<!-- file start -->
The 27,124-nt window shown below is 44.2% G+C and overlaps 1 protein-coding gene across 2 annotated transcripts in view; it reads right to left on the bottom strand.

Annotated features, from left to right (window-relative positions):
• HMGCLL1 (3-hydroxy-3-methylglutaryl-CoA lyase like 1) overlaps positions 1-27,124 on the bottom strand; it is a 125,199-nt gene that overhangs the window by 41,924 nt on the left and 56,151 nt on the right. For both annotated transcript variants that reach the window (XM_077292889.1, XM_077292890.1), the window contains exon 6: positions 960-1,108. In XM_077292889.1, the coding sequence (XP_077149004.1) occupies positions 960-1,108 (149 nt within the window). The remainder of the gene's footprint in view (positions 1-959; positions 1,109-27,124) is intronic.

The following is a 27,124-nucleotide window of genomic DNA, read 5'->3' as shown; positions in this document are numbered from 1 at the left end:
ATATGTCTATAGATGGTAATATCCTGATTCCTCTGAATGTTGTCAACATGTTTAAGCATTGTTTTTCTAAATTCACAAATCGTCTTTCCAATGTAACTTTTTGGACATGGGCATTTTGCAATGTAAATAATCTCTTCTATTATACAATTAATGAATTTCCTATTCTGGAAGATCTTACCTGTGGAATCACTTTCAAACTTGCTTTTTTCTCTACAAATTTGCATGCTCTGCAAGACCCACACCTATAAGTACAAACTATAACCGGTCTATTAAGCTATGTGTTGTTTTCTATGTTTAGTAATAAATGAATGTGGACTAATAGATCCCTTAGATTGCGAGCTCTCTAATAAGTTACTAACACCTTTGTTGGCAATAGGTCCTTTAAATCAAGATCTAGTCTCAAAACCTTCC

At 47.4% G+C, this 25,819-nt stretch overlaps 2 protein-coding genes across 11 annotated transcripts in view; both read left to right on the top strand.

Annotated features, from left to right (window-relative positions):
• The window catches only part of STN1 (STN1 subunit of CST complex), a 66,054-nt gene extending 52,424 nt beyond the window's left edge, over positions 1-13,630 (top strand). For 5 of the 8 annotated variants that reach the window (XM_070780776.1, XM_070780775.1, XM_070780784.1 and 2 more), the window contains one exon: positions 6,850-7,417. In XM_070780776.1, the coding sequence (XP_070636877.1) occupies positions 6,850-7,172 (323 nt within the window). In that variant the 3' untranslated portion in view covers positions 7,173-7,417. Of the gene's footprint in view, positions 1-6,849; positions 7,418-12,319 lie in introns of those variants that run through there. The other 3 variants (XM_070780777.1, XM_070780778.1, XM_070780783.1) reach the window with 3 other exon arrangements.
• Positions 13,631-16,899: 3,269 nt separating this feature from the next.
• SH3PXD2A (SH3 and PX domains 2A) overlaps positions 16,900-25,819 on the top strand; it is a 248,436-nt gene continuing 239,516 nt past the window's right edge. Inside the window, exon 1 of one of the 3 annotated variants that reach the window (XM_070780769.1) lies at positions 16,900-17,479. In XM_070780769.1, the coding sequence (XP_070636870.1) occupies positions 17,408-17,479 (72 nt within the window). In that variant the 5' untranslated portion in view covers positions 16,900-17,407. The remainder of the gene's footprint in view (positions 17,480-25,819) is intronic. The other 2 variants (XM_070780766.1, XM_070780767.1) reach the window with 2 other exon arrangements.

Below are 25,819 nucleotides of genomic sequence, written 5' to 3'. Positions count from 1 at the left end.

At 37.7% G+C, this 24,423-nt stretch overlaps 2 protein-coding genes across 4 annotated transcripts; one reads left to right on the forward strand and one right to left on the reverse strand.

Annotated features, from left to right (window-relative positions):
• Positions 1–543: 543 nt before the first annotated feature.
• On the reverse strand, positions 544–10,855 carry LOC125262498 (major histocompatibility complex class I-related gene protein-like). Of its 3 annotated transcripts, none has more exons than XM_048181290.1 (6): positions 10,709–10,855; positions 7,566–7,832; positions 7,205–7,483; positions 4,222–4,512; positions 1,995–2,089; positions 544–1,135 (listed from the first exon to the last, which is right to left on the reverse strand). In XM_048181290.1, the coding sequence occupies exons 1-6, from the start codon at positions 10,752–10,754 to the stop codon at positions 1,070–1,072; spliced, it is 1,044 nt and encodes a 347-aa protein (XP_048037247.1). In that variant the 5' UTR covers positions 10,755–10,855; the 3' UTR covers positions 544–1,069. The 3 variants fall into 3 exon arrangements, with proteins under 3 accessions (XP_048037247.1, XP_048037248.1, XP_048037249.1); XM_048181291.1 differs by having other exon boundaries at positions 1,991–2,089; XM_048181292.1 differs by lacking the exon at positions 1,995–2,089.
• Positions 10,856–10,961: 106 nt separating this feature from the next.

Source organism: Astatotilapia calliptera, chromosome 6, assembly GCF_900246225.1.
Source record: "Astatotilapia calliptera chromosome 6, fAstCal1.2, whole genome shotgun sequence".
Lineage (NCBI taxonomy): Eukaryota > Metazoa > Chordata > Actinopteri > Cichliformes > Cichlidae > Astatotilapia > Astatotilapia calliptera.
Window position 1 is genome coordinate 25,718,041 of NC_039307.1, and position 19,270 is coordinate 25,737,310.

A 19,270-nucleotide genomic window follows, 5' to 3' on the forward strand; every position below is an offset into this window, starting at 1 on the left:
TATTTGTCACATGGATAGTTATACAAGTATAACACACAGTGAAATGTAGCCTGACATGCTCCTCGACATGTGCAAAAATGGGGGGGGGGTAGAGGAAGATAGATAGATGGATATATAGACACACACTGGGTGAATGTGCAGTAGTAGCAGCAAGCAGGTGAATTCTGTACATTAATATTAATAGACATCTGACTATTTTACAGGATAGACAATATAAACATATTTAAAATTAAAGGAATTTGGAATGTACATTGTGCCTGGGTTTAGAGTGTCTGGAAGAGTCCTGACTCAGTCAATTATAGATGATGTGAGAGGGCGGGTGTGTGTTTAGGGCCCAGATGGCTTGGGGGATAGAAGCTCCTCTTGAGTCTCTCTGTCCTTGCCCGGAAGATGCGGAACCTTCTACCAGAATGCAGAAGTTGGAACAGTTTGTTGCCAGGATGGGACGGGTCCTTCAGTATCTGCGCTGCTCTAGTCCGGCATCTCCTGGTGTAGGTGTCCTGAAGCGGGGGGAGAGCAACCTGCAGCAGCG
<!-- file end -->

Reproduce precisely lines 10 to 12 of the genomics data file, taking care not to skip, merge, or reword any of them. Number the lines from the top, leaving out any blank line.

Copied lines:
• SH3PXD2A (SH3 and PX domains 2A) overlaps positions 16,900-25,819 on the top strand; it is a 248,436-nt gene continuing 239,516 nt past the window's right edge. Inside the window, exon 1 of one of the 3 annotated variants that reach the window (XM_070780769.1) lies at positions 16,900-17,479. In XM_070780769.1, the coding sequence (XP_070636870.1) occupies positions 17,408-17,479 (72 nt within the window). In that variant the 5' untranslated portion in view covers positions 16,900-17,407. The remainder of the gene's footprint in view (positions 17,480-25,819) is intronic. The other 2 variants (XM_070780766.1, XM_070780767.1) reach the window with 2 other exon arrangements.

Below are 25,819 nucleotides of genomic sequence, written 5' to 3'. Positions count from 1 at the left end.

At 37.7% G+C, this 24,423-nt stretch overlaps 2 protein-coding genes across 4 annotated transcripts; one reads left to right on the forward strand and one right to left on the reverse strand.